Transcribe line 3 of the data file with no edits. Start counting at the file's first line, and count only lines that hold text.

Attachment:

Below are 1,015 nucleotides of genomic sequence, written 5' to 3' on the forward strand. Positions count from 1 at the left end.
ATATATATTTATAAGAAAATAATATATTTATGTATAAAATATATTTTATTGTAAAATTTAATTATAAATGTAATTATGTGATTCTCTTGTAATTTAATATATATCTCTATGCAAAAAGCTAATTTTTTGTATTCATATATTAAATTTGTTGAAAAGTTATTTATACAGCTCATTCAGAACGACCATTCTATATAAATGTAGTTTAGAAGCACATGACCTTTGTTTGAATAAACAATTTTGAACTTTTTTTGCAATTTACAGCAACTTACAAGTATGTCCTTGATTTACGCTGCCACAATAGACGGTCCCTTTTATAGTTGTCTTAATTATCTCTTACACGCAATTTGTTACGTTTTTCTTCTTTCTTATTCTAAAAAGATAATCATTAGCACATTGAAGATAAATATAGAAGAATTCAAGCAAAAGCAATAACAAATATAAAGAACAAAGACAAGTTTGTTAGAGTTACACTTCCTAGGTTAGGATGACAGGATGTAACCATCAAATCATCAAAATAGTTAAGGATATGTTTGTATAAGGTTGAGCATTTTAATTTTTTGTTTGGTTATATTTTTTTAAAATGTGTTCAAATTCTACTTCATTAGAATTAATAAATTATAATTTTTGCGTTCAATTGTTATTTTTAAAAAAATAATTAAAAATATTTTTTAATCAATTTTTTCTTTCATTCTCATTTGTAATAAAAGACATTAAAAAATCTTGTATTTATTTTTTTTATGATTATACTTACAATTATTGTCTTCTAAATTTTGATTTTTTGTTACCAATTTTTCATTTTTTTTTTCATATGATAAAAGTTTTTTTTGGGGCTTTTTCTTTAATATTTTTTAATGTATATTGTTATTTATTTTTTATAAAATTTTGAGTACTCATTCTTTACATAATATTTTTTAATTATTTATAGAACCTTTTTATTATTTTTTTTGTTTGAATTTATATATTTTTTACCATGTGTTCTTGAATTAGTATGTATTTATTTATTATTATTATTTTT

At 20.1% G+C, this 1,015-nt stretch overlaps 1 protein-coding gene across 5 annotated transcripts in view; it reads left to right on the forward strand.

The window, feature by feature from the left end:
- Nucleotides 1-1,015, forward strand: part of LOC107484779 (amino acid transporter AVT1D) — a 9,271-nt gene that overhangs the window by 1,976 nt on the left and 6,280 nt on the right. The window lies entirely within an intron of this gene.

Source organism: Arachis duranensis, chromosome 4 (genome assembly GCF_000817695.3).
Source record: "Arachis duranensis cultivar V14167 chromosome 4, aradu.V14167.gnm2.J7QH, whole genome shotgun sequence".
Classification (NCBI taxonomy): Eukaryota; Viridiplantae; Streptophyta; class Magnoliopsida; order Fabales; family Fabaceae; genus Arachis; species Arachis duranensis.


At 20.1% G+C, this 1,015-nt stretch overlaps 1 protein-coding gene across 5 annotated transcripts in view; it reads left to right on the forward strand.